Using BEA Jolt with BEA WebLogic Server

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Servlet with Enterprise JavaBean Example

To use the Servlet with Enterprise JavaBean example, see the following sections:

This Enterprise JavaBean (EJBean) example package contains the classes and other files necessary to set up and run an EJBean stateful session to a Tuxedo Server using Jolt. The package contents are as follows:


About the Servlet with JavaBean Example

This example demonstrates an Enterprise JavaBean (EJBean), and provides an example of a simple interface for accessing the Tuxedo Server. You can find the source code for this example in the /samples/jolt/wls/ejb/bankapp directory included in the BEA Tuxedo distribution.

Running this example before attempting to create your own EJBeans will show you the different steps involved. The example is a stateful session EJBean called TellerBean that contacts a Tuxedo Server using Jolt for WebLogic, and conducts transactions as follows:

The client browser application performs these steps:

  1. Contacts the teller home ("TellerHome") through JNDI to find the EJBean.
  2. Creates a teller ("Terry").
  3. The application then performs a series of transactions for the Teller that has just been created:
    • Gets the current balance for account 10000.
    • Performs Transaction 1: Deposits $100 into the account, and displays the balance.
    • Performs Transaction 2: Deposits $200 (more than the transaction limit of $300).
    • Note: In Transaction 1, a single call is made, and is automatically committed. In Transaction 2, a begin() and commit() bracket two separate requests (a deposit and a withdrawal).
    • Attempts to withdraw $100 more than the balance of the account.
    • Catches an ApplicationException, retrieves the status messages embedded in the exception, and rolls back Transaction 2.
    • Gets the final balance for the account.
    • Removes the teller.
    • You can see in Transaction 2 how the balance is successfully rolled back to what it was at the end of Transaction 1.


Preparing to Use the Servlet with JavaBean Example

To get the most out of this example, first read through the source code files to see what is happening. Start with DeploymentDescriptor.txt to find the general structure of the EJBean and which classes are used for the different objects and interfaces, and then look at to see how the application works.

The following sections provide details for using this example:

Set Up Your Environment

You need to add a Jolt connection pool that connects to the public Tuxedo Server at BEA, as described in "Step 3. Configure the Servlet in WebLogic Server," in Appendix B, Simple Servlet Example. When you're finished, the config.xml configuration file will contain the following sections:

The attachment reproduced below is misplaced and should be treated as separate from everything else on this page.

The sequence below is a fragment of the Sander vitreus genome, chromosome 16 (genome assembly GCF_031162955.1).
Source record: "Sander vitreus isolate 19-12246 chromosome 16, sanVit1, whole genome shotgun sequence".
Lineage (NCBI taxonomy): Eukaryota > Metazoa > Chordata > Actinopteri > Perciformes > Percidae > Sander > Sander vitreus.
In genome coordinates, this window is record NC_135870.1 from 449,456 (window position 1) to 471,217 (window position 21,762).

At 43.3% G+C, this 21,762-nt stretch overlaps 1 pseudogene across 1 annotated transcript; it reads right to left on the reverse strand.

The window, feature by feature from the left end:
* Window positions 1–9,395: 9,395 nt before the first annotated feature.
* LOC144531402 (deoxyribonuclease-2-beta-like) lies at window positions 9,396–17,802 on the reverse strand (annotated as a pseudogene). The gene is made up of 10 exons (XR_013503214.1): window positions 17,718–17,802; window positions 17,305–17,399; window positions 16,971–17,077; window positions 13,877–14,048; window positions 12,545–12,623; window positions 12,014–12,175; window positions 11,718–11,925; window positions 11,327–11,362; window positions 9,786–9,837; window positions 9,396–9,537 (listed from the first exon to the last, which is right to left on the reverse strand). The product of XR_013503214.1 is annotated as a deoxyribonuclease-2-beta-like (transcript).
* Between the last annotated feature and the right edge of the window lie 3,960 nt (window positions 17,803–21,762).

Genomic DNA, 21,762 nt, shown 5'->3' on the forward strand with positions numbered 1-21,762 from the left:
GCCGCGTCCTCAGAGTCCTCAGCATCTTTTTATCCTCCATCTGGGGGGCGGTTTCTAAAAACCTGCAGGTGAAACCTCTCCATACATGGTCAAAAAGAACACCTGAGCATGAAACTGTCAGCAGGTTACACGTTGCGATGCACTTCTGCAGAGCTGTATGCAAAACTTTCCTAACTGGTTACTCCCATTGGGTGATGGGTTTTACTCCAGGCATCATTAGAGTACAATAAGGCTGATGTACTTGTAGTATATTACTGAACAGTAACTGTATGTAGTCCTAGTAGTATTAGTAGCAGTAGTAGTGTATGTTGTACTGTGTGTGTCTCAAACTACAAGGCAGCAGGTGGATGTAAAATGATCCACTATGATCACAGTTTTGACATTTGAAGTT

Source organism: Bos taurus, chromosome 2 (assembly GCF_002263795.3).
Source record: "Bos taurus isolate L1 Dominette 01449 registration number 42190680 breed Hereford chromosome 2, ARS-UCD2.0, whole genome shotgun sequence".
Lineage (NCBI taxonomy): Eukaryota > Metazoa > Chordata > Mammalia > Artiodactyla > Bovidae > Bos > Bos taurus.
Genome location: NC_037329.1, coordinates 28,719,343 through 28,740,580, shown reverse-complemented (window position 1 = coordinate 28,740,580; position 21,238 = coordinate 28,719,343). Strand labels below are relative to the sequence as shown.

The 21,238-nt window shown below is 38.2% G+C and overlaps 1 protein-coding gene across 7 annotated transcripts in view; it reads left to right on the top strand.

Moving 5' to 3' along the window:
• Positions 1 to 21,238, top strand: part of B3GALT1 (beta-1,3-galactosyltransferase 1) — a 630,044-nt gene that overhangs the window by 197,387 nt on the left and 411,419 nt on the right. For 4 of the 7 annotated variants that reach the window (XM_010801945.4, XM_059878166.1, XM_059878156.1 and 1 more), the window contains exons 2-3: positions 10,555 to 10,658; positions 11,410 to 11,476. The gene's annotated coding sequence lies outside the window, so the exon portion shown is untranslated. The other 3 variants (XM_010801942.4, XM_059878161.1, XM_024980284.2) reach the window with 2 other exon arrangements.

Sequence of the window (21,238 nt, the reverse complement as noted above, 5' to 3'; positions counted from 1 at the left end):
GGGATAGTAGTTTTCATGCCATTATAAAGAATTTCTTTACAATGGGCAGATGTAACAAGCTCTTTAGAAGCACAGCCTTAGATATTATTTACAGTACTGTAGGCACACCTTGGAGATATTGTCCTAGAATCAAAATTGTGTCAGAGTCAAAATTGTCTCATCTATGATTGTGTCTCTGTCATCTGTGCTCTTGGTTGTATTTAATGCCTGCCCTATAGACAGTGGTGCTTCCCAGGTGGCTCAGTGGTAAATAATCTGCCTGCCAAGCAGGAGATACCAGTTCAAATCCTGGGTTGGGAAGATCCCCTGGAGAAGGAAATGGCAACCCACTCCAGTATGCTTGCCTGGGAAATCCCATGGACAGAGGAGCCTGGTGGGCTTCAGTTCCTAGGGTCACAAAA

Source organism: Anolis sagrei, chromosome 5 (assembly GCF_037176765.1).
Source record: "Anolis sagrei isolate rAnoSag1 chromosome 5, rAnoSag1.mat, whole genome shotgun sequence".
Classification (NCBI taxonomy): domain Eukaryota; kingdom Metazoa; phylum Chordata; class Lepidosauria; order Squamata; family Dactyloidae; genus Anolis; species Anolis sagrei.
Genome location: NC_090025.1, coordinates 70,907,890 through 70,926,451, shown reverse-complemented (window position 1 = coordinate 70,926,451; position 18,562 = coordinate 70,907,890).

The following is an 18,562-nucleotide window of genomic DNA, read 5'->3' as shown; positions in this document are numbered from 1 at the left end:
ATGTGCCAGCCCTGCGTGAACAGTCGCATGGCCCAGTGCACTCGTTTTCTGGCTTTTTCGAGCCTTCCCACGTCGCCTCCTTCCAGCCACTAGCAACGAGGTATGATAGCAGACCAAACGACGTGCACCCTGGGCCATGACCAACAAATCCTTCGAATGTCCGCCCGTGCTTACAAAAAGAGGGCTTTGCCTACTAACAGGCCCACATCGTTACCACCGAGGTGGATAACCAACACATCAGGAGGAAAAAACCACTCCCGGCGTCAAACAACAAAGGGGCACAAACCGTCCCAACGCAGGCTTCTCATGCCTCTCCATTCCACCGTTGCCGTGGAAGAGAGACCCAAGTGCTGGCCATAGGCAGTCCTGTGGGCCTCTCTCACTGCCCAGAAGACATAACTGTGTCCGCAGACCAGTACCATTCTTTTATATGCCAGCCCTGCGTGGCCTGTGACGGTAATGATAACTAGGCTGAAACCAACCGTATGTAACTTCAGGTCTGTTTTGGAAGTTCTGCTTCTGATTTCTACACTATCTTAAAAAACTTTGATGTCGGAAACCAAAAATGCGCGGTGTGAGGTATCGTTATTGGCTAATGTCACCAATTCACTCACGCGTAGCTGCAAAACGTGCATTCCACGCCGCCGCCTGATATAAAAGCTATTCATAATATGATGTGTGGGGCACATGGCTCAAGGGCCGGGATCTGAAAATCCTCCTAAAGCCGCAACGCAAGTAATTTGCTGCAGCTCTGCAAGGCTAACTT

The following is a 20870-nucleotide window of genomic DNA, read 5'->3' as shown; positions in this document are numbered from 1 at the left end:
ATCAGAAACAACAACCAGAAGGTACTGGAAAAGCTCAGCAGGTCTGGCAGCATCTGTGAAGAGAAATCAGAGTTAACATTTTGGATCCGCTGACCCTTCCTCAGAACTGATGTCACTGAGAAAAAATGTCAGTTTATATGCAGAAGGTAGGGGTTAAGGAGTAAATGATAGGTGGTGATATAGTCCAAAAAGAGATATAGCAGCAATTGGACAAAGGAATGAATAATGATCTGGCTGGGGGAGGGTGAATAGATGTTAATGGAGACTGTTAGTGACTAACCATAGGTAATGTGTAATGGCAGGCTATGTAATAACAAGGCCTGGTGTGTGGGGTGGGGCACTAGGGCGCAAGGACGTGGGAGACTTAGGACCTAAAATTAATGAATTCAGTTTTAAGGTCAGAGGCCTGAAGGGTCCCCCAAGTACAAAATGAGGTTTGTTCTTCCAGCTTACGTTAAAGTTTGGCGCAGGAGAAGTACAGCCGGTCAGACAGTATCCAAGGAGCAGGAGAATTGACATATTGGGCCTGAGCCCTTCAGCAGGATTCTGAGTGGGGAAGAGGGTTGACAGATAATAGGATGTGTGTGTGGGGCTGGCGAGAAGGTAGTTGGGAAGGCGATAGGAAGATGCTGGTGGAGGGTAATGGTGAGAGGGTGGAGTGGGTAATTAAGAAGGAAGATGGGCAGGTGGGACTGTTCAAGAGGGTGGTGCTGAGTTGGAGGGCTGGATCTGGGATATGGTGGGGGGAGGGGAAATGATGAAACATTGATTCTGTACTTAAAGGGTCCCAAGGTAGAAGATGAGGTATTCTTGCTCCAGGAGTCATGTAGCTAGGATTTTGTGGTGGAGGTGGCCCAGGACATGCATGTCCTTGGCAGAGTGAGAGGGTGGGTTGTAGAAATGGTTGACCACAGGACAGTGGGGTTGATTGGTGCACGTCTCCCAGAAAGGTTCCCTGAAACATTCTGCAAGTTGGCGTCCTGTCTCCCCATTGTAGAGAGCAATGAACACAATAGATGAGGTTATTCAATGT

Name="MyStartup Class"
Name="MyJolt Connection Pool"

Build the Example

After configuring your WebLogic Server development environment, you need to build the example. BEA Jolt provides separate build scripts for Windows 2003 and UNIX, as follows:

The scripts build individual examples, such as this entry for Windows 2003:

$ build

To build under Microsoft's JDK for Java, use:

$ build -ms

The scripts will build the example and place the files in the following default WebLogic Server directories on a Windows 2003 system:


Run the Servlet with JavaBean Example

When WebLogic Server is started in the default \config\mydomain directory, the EJBean example is automatically deployed in the \applications directory.

  1. Start the WebLogic Server in the \config\mydomain directory. You can check that the EJBean has been deployed correctly either by checking the server command-line window, or by opening the Console and examining EJB under Deployments. You should see ejb.jolt.bankapp deployed and should be able to monitor its activity.
  2. Open a separate command-line window, and then run the client by entering the following command:
  3. $ java examples.jolt.ejb.bankapp.Client

    If you are not running the WebLogic Server with its default settings, you will have to use the following command line:

    $ java examples.jolt.ejb.bankapp.Client "t3://WebLogicURL:Port"

    where the following parameters are defined as follows:

    • WebLogicURL—the domain address of the WebLogic Server
    • Port—the port listening for connections (weblogic.system.ListenPort)
    • The following optional parameters are interpreted by the client in the order in which they are listed:

    • url—unique resource location of Server, such as t3://localhost:7001
    • user—username, default null
    • password—user password, default null
  4. If you are running the Client example, you should get output that is similar to the following from the client application:
  5. 4.	Beginning jolt.bankapp.Client...
    6. Created teller Terry
    8. Getting current balance of Account 10000 for Erin
    9. Balance: 27924.02
    11. Start Transaction 1 for Erin
    13. Depositing 100.0 for Erin
    14. Balance: 28024.02
    16. End Transaction 1 for Erin
    18. Start Transaction 2 for Erin
    20. Depositing 200.0 for Erin
    21. Balance: 28224.02
    23. Withdrawing 28324.02 for Erin
    24. Transaction error:
    25. examples.jolt.ejb.bankapp.TransactionErrorException: Teller error: application
    26. exception:
    27. Account Overdraft
    29. Rolling back transaction for Erin
    31. End Transaction 2 for Erin
    33. Getting final balance of Account 10000 for Erin
    34. Balance: 28024.02
    36. Removing teller Terry
    End jolt.bankapp.Client...
    Note: Note how the final balance shows that Transaction 2 was rolled back to the balance at the end of Transaction 1.

You can read more about EJBs in the Programming WebLogic Enterprise JavaBeans guide. To learn more about using BEA Jolt, refer to the Using BEA Jolt guide.

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